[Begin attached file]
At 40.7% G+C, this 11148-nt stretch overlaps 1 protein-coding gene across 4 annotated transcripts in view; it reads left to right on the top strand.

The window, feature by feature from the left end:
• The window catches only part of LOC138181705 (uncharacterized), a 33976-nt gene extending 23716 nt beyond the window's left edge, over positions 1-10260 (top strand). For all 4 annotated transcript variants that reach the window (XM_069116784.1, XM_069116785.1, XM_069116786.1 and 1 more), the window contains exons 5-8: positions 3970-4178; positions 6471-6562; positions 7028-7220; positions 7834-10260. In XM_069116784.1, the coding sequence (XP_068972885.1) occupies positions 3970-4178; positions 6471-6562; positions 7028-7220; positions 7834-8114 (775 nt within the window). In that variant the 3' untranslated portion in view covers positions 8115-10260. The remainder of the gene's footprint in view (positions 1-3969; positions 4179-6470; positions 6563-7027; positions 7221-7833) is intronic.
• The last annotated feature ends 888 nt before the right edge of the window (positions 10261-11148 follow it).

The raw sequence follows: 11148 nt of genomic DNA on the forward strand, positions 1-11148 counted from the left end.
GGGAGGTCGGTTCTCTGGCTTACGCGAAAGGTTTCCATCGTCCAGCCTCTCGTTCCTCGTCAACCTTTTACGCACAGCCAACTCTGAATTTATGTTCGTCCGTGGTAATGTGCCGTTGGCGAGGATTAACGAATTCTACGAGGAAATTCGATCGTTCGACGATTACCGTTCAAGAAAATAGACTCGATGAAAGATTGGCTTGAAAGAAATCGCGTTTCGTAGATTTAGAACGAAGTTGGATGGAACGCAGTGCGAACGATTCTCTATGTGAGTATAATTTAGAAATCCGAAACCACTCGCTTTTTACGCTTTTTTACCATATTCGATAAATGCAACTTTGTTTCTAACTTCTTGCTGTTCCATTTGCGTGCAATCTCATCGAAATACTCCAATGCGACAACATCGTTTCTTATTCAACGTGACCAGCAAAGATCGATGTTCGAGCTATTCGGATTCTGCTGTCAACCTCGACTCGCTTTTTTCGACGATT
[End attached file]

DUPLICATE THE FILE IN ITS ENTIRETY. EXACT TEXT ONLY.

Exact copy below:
At 40.7% G+C, this 11148-nt stretch overlaps 1 protein-coding gene across 4 annotated transcripts in view; it reads left to right on the top strand.

The window, feature by feature from the left end:
• The window catches only part of LOC138181705 (uncharacterized), a 33976-nt gene extending 23716 nt beyond the window's left edge, over positions 1-10260 (top strand). For all 4 annotated transcript variants that reach the window (XM_069116784.1, XM_069116785.1, XM_069116786.1 and 1 more), the window contains exons 5-8: positions 3970-4178; positions 6471-6562; positions 7028-7220; positions 7834-10260. In XM_069116784.1, the coding sequence (XP_068972885.1) occupies positions 3970-4178; positions 6471-6562; positions 7028-7220; positions 7834-8114 (775 nt within the window). In that variant the 3' untranslated portion in view covers positions 8115-10260. The remainder of the gene's footprint in view (positions 1-3969; positions 4179-6470; positions 6563-7027; positions 7221-7833) is intronic.
• The last annotated feature ends 888 nt before the right edge of the window (positions 10261-11148 follow it).

The raw sequence follows: 11148 nt of genomic DNA on the forward strand, positions 1-11148 counted from the left end.
GGGAGGTCGGTTCTCTGGCTTACGCGAAAGGTTTCCATCGTCCAGCCTCTCGTTCCTCGTCAACCTTTTACGCACAGCCAACTCTGAATTTATGTTCGTCCGTGGTAATGTGCCGTTGGCGAGGATTAACGAATTCTACGAGGAAATTCGATCGTTCGACGATTACCGTTCAAGAAAATAGACTCGATGAAAGATTGGCTTGAAAGAAATCGCGTTTCGTAGATTTAGAACGAAGTTGGATGGAACGCAGTGCGAACGATTCTCTATGTGAGTATAATTTAGAAATCCGAAACCACTCGCTTTTTACGCTTTTTTACCATATTCGATAAATGCAACTTTGTTTCTAACTTCTTGCTGTTCCATTTGCGTGCAATCTCATCGAAATACTCCAATGCGACAACATCGTTTCTTATTCAACGTGACCAGCAAAGATCGATGTTCGAGCTATTCGGATTCTGCTGTCAACCTCGACTCGCTTTTTTCGACGATT